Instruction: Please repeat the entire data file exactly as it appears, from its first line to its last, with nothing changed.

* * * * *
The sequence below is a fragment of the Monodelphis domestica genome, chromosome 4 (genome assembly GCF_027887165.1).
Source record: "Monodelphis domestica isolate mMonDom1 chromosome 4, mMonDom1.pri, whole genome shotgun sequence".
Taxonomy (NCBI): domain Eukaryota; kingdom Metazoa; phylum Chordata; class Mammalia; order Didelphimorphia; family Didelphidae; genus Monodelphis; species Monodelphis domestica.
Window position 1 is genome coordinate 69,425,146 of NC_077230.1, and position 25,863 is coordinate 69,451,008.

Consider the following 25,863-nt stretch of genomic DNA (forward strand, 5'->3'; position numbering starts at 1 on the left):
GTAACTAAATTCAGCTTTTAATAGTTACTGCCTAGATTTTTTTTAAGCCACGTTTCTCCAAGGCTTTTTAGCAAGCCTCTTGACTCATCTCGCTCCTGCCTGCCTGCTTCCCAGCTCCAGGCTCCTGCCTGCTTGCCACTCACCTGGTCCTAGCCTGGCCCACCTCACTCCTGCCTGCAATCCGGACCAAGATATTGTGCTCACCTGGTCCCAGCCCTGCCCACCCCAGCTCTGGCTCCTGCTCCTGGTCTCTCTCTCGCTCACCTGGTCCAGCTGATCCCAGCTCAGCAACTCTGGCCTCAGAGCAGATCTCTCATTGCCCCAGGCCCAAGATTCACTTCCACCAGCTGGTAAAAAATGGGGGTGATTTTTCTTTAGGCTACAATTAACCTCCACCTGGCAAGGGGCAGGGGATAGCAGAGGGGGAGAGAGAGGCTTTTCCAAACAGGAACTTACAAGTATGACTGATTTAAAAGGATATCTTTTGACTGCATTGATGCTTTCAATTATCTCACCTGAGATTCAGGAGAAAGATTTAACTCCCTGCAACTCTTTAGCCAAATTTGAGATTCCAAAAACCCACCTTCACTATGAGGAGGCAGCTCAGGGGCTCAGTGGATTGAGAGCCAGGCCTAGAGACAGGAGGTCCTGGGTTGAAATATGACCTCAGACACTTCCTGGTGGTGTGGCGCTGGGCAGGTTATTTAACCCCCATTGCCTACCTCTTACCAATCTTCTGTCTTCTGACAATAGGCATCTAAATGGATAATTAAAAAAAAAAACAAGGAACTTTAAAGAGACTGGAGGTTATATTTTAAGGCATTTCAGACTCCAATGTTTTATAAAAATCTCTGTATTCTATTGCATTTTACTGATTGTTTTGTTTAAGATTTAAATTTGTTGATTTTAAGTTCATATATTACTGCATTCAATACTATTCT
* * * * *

The sequence below is a fragment of the Monodelphis domestica genome, chromosome 4 (genome assembly GCF_027887165.1).
Source record: "Monodelphis domestica isolate mMonDom1 chromosome 4, mMonDom1.pri, whole genome shotgun sequence".
Taxonomy (NCBI): domain Eukaryota; kingdom Metazoa; phylum Chordata; class Mammalia; order Didelphimorphia; family Didelphidae; genus Monodelphis; species Monodelphis domestica.
Window position 1 is genome coordinate 69,425,146 of NC_077230.1, and position 25,863 is coordinate 69,451,008.

Consider the following 25,863-nt stretch of genomic DNA (forward strand, 5'->3'; position numbering starts at 1 on the left):
GTAACTAAATTCAGCTTTTAATAGTTACTGCCTAGATTTTTTTTAAGCCACGTTTCTCCAAGGCTTTTTAGCAAGCCTCTTGACTCATCTCGCTCCTGCCTGCCTGCTTCCCAGCTCCAGGCTCCTGCCTGCTTGCCACTCACCTGGTCCTAGCCTGGCCCACCTCACTCCTGCCTGCAATCCGGACCAAGATATTGTGCTCACCTGGTCCCAGCCCTGCCCACCCCAGCTCTGGCTCCTGCTCCTGGTCTCTCTCTCGCTCACCTGGTCCAGCTGATCCCAGCTCAGCAACTCTGGCCTCAGAGCAGATCTCTCATTGCCCCAGGCCCAAGATTCACTTCCACCAGCTGGTAAAAAATGGGGGTGATTTTTCTTTAGGCTACAATTAACCTCCACCTGGCAAGGGGCAGGGGATAGCAGAGGGGGAGAGAGAGGCTTTTCCAAACAGGAACTTACAAGTATGACTGATTTAAAAGGATATCTTTTGACTGCATTGATGCTTTCAATTATCTCACCTGAGATTCAGGAGAAAGATTTAACTCCCTGCAACTCTTTAGCCAAATTTGAGATTCCAAAAACCCACCTTCACTATGAGGAGGCAGCTCAGGGGCTCAGTGGATTGAGAGCCAGGCCTAGAGACAGGAGGTCCTGGGTTGAAATATGACCTCAGACACTTCCTGGTGGTGTGGCGCTGGGCAGGTTATTTAACCCCCATTGCCTACCTCTTACCAATCTTCTGTCTTCTGACAATAGGCATCTAAATGGATAATTAAAAAAAAAAACAAGGAACTTTAAAGAGACTGGAGGTTATATTTTAAGGCATTTCAGACTCCAATGTTTTATAAAAATCTCTGTATTCTATTGCATTTTACTGATTGTTTTGTTTAAGATTTAAATTTGTTGATTTTAAGTTCATATATTACTGCATTCAATACTATTCT